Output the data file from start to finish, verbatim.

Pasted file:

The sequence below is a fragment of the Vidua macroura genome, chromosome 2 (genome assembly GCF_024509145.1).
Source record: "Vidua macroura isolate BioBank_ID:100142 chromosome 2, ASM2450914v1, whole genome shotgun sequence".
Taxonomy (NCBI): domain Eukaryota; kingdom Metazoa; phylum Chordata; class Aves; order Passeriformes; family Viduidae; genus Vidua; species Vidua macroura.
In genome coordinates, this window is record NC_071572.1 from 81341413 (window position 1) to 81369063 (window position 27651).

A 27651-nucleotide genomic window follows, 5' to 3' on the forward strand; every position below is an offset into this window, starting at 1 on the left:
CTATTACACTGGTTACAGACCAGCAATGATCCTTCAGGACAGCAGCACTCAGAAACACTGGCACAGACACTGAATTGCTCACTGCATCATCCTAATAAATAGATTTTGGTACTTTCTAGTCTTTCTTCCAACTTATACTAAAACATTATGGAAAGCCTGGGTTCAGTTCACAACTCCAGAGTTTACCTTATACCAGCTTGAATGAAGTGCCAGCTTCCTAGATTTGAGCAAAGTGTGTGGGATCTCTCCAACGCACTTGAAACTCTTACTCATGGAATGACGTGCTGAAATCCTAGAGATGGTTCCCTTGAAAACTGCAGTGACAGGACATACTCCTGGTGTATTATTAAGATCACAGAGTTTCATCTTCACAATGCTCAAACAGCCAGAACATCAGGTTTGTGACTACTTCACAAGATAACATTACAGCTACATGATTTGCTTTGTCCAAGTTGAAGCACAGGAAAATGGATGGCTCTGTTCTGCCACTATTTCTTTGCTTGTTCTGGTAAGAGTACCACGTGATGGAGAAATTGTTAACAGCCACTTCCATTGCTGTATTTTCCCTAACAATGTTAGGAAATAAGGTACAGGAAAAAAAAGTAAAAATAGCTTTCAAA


The sequence below is a fragment of the Vidua macroura genome, chromosome 2 (genome assembly GCF_024509145.1).
Source record: "Vidua macroura isolate BioBank_ID:100142 chromosome 2, ASM2450914v1, whole genome shotgun sequence".
Taxonomy (NCBI): domain Eukaryota; kingdom Metazoa; phylum Chordata; class Aves; order Passeriformes; family Viduidae; genus Vidua; species Vidua macroura.
In genome coordinates, this window is record NC_071572.1 from 81341413 (window position 1) to 81369063 (window position 27651).

A 27651-nucleotide genomic window follows, 5' to 3' on the forward strand; every position below is an offset into this window, starting at 1 on the left:
CTATTACACTGGTTACAGACCAGCAATGATCCTTCAGGACAGCAGCACTCAGAAACACTGGCACAGACACTGAATTGCTCACTGCATCATCCTAATAAATAGATTTTGGTACTTTCTAGTCTTTCTTCCAACTTATACTAAAACATTATGGAAAGCCTGGGTTCAGTTCACAACTCCAGAGTTTACCTTATACCAGCTTGAATGAAGTGCCAGCTTCCTAGATTTGAGCAAAGTGTGTGGGATCTCTCCAACGCACTTGAAACTCTTACTCATGGAATGACGTGCTGAAATCCTAGAGATGGTTCCCTTGAAAACTGCAGTGACAGGACATACTCCTGGTGTATTATTAAGATCACAGAGTTTCATCTTCACAATGCTCAAACAGCCAGAACATCAGGTTTGTGACTACTTCACAAGATAACATTACAGCTACATGATTTGCTTTGTCCAAGTTGAAGCACAGGAAAATGGATGGCTCTGTTCTGCCACTATTTCTTTGCTTGTTCTGGTAAGAGTACCACGTGATGGAGAAATTGTTAACAGCCACTTCCATTGCTGTATTTTCCCTAACAATGTTAGGAAATAAGGTACAGGAAAAAAAAGTAAAAATAGCTTTCAAA